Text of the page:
Gold Silver Reports – Crude Oil Loses Steam This Week as Dollar, Stocks Add to Shale Worries – After its best January since 2006, the oil market wrapped up the week on a slump as a stronger dollar and weaker stocks added to concerns over booming shale production.
Futures slipped 0.5 percent in New York on Friday, with oil inversely tracking the U.S. dollar and American equities headed for the worst week in two years. A stronger greenback reduces the appeal of raw materials as an investment. At the same time, worries over higher shale production added to the downward price momentum.
“The strong jobs report is certainly upping expectations for Fed rate hikes and that’s causing a little strength in the dollar, but is certainly causing some softness in the equity market,” Rob Haworth, who helps oversee $150 billion in assets at U.S. Bank Wealth Management in Seattle, said by telephone. “You are seeing a bit of a risk-off day that’s actually bleeding into the oil market.”
Crude in New York lingers near $65 a barrel, threatening to bring a flood of U.S. shale to the market. A bigger production surge is likelier than most expect, Ed Morse, global head of commodities research at Citigroup Inc., said in a Bloomberg Television interview. Drilling in the U.S. intensified for a second week, with six oil rigs added, according to Baker Hughes data on Friday.
West Texas Intermediate for March delivery dropped 35 cents to settle at $65.45 a barrel on the New York Mercantile Exchange. Prices posted a 1 percent decline this week.
Brent for April settlement fell $1.07 to end the session at $68.58 a barrel. The global benchmark crude closed at a premium of $3.51 to April WTI, the smallest since August.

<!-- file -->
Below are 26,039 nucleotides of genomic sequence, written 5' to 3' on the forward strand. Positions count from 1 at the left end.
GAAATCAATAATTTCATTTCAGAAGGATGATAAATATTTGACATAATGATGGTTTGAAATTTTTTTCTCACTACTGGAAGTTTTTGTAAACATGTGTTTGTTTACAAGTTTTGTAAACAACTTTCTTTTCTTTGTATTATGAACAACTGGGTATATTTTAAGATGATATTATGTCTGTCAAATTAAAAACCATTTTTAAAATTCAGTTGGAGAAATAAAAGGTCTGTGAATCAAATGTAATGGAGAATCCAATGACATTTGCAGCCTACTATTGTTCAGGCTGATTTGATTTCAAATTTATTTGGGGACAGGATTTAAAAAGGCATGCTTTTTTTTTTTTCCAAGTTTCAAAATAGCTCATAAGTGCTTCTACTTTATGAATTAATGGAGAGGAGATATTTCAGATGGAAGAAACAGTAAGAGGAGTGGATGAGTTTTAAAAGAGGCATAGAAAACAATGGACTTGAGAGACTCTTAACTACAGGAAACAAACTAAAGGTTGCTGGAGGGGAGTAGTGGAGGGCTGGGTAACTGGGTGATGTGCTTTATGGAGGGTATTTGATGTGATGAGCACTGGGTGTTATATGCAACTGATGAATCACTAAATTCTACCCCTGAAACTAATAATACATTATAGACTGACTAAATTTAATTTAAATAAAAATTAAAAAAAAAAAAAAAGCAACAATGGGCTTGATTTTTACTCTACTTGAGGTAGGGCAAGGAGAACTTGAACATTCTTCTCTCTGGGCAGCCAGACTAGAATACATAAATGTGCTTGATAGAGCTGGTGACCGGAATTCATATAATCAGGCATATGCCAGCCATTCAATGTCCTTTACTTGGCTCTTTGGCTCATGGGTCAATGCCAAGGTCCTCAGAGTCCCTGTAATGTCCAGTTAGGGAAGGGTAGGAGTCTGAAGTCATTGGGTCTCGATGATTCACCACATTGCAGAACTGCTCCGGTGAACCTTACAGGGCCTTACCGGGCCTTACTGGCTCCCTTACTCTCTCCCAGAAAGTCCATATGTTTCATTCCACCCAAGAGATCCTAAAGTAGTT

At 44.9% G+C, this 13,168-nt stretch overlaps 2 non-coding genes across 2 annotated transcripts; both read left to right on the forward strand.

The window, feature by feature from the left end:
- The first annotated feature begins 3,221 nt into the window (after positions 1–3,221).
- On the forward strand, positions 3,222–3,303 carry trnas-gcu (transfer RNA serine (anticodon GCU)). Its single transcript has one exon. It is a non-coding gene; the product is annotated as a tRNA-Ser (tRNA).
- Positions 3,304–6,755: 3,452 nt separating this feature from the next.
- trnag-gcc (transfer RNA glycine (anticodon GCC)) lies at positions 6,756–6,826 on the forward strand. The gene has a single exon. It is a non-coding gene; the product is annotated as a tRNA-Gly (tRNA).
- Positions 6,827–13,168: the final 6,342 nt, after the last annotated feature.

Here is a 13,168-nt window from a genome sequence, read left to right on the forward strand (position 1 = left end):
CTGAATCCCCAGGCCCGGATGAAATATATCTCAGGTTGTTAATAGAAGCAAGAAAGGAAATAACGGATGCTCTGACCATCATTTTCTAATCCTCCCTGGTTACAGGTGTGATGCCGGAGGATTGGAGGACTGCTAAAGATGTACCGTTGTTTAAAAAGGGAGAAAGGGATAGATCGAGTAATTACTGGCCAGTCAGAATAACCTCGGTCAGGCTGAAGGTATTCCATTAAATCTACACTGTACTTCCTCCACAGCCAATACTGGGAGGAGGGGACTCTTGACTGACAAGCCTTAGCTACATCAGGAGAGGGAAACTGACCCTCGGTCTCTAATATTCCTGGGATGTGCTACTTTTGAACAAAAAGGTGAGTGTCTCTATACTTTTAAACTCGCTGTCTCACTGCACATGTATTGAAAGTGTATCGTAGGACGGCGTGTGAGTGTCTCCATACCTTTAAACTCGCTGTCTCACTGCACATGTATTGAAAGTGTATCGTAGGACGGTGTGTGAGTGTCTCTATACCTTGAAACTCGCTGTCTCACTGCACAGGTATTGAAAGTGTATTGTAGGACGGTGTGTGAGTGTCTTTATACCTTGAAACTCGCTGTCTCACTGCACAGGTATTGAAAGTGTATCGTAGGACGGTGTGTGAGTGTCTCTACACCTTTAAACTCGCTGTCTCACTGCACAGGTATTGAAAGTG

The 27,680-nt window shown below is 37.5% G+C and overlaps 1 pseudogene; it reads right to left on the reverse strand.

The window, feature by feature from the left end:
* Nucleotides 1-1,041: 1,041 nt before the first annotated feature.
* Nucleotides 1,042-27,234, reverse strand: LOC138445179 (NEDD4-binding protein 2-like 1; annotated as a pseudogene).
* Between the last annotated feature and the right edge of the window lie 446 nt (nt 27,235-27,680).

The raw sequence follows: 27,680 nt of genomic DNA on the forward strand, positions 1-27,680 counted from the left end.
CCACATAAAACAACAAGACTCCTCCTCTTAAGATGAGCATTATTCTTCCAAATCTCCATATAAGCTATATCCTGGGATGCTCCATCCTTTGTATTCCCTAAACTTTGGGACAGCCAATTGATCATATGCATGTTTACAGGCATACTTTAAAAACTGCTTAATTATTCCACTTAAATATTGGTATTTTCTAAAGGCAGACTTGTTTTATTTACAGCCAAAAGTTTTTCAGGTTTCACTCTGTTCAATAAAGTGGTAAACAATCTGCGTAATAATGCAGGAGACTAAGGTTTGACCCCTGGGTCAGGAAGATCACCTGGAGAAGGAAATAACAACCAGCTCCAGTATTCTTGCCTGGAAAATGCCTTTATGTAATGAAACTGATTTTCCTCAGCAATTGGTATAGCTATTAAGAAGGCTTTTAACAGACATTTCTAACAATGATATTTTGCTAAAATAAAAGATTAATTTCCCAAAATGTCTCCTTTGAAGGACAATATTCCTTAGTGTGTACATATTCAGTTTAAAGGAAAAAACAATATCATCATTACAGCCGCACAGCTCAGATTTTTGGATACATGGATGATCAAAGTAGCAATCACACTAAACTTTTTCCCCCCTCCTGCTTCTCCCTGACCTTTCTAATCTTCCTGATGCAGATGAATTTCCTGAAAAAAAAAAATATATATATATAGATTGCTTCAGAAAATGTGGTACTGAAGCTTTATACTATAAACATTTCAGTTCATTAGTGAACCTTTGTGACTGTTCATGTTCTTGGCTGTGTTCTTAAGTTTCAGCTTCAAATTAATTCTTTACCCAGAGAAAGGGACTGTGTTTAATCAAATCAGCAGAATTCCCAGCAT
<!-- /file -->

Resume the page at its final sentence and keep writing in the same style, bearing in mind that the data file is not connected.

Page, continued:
The S&P 500 Energy Index tumbled almost 4.7 percent, with Exxon Mobil Corp., Chevron Corp. and Hess Corp. all dropping more than 5 percent.
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The dollar rose after U.S. payrolls and average hourly earnings beat estimates and prior results were revised higher. The Bloomberg Dollar Spot Index added as much as 1 percent.
U.S. output surged above 10 million barrels a day for the first time in more than four decades in November, the Energy Information Administration reported earlier this week. Weekly production is also at a record-high level.
Crude Oil has been tracking the dollar all week “and all of a sudden, oil prices are under pressure,” said Gene McGillian, a market research manager at Tradition Energy in Stamford, Connecticut, in a telephone interview. Meanwhile, “in the back of traders’ minds is the data that came out that showed U.S. crude production jumped above 10 million barrels a day back in November.” – Neal Bhai Reports